With authority and little contest, Singapore is also widely considered to be the food capital of Asia, owing to the nation’s cosmopolitan culture and the integration of these culinary traditions. Various districts around the urban center such as Arab Street, Chinatown, and Little India portend the fine international cuisine available at the Golden Peony, the hotel’s sophisticated main dining room. Top chefs from Hong Kong have come together to build complex and innovative Cantonese dishes for the palate, with a menu grounded by a classic dim sum that is tribute to the region’s cuisine, and the Peony’s house specialty. At Oscar’s, open 24 hours a day, and Oscar’s Terrace, guests can grab a quick bite, enjoy a cocktail, or cool off from the humidity with an ice cream treat. The hotel is a great starting point for the culinary experience, but a great side trip to the shopping experience is some time spent in the markets. Indian, Malay, and Chinese influences abound, and some of the most exotic tropical fruits can be purchased from street merchants and shops: starfruit, rambutan, and zirzat among them.

There is a swimming pool and full-service fitness club and spa, but for a more exciting time, take to the streets, or rent a bike and go exploring. There is a fascination, moving away from the grand anonymity of the downtown core into various pockets of leftover culture, with the patchwork mosaic that is Singapore.

One moves in a single block from silk shops and feng shui prophets to crafts shops, cell phone stores, and popular Western name brand clothing outlets. Moving into the more rural parts of the city, there are a variety of day trips well worth your while. Ferries from a southern port take travelers to Sentosa Island, and others among the 63 islets found in Singapore’s territorial waters. Here and there are some gems, where swimming is pleasant and the beaches are pristine. To the north, a great afternoon can be had at the Bukit Timah Nature Reserve, a large section of undeveloped rainforest. But for the traveler looking to spend an afternoon on the golf course, Singapore surprisingly has more than a dozen excellent courses, most of which are accessible to the public; the recent economic downturn has forced many clubs to loosen their policies, and the move has been beneficial to all involved. Nevertheless, it is best to arrange access to some courses in advance, as guest policies can vary and are subject to change. Arguably the best layout is the Garden Course at the Tanah Merah Country Club, though the Singapore Island Country Club and Laguna National should be played if time allows for it. If visitors can avoid the rainy season in Singapore, an evening of golf under the lights at Jurong Country Club, in the republic’s west end, should not be passed up. Host of the 2003 Asian Senior Masters, it is a strong, classic layout, and playing beneath the floodlights, with the glow of the urban landscape on the eastern horizon, is a uniquely surreal experience, and truly a microcosm of the fascinating mosaic to be found in Singapore.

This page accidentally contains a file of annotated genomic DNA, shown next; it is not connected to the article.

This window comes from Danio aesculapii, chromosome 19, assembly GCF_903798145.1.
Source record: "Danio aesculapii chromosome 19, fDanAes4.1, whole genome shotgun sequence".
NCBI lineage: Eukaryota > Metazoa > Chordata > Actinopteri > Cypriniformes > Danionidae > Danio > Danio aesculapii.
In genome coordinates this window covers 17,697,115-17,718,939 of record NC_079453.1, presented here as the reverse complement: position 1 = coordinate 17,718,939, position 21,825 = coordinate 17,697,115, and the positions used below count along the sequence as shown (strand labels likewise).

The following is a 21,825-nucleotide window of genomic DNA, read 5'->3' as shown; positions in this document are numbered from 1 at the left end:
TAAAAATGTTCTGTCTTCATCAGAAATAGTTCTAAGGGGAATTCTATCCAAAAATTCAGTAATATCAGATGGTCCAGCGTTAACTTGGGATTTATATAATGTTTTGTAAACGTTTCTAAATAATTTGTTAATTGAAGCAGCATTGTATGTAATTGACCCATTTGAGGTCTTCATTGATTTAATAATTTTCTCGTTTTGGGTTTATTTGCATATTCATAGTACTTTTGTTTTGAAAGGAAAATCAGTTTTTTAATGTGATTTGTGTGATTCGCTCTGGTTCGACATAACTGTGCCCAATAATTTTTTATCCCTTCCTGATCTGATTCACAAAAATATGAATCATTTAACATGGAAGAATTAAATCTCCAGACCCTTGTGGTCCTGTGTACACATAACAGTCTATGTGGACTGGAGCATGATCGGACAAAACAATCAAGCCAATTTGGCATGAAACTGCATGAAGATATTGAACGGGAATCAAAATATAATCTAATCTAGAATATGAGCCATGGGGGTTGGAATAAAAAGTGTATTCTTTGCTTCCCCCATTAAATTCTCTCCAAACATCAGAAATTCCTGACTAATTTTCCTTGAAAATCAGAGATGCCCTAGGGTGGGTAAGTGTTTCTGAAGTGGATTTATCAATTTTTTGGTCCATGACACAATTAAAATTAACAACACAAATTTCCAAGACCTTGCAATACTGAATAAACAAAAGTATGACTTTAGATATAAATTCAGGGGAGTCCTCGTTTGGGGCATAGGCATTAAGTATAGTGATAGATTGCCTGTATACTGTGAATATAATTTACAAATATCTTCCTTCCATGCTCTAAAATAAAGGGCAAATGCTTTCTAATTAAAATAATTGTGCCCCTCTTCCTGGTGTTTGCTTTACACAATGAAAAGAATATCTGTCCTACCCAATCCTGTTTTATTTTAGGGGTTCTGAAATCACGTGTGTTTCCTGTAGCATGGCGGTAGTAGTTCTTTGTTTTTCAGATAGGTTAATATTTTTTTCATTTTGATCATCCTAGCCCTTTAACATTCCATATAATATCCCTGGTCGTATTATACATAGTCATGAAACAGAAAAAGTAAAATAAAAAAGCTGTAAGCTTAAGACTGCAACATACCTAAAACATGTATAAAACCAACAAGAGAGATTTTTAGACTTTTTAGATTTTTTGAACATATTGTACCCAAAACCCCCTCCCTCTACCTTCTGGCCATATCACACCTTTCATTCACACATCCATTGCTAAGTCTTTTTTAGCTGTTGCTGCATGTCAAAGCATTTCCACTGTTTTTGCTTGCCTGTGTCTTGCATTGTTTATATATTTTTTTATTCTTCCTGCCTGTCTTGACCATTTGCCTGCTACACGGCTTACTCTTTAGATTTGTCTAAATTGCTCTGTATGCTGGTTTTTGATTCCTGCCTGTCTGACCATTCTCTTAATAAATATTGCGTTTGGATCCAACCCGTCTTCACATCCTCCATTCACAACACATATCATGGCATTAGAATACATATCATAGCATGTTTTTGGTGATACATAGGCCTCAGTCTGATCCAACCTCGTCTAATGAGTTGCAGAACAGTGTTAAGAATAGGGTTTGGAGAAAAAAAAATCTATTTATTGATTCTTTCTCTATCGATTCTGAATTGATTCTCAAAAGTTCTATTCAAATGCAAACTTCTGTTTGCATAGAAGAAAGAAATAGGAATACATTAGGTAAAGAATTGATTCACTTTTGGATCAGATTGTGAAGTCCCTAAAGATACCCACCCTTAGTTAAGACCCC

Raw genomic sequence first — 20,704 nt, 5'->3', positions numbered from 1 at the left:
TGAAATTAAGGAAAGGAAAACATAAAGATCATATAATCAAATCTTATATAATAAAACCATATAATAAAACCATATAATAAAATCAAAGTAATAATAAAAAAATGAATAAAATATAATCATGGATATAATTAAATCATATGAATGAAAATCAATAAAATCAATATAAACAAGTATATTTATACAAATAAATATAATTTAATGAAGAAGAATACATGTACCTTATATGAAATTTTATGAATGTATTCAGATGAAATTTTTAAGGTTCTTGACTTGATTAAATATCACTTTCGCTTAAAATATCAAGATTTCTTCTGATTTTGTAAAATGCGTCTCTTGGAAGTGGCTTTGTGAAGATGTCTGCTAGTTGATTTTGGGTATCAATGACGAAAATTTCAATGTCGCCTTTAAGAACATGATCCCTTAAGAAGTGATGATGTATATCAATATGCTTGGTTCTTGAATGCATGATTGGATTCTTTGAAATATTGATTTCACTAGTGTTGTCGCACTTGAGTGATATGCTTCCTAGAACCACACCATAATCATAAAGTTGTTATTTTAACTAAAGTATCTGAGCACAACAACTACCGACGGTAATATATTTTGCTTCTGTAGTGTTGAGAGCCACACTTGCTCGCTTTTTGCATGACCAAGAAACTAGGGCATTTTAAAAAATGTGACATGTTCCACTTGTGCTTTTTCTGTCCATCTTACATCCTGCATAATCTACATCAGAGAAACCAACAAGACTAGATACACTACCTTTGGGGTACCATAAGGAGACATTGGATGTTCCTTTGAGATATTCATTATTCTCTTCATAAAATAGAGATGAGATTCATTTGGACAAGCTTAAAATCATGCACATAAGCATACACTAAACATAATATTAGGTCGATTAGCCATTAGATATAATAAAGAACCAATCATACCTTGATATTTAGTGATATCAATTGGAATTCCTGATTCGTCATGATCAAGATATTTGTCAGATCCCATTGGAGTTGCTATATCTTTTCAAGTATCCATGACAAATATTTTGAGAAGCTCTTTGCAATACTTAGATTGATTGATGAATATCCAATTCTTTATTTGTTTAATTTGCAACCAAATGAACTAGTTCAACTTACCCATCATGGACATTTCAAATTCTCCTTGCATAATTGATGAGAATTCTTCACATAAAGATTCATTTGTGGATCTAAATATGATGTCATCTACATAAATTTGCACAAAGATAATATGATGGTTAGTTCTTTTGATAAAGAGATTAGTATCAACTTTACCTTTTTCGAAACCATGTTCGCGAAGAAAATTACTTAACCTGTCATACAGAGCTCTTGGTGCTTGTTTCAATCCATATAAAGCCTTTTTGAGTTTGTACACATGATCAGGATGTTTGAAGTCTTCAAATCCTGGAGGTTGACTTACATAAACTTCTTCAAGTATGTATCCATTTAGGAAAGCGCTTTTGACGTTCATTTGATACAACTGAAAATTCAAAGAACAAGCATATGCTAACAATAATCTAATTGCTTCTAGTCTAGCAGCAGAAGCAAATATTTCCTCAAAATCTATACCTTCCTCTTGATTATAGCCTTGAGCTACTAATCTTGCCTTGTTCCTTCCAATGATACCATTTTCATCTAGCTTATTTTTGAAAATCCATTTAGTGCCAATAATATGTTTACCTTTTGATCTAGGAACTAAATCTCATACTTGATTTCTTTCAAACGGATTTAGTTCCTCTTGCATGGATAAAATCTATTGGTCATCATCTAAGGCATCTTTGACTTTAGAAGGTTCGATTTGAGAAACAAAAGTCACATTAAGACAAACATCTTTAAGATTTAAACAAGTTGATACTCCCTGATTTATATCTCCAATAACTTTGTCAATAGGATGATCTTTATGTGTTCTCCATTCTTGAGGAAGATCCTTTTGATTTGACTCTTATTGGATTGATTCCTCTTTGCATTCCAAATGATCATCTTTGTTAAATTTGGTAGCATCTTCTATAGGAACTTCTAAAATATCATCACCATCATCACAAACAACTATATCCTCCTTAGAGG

Where to Stay

Conrad Centennial Singapore - http://www.ConradHotels.com - Two Temasek Boulevard, Singapore 038982 - Tel.: (65) 6334 8888 - Reservations Tel: (65) 1800 432 7192 - Email: singaporeinfo@conradhotels.com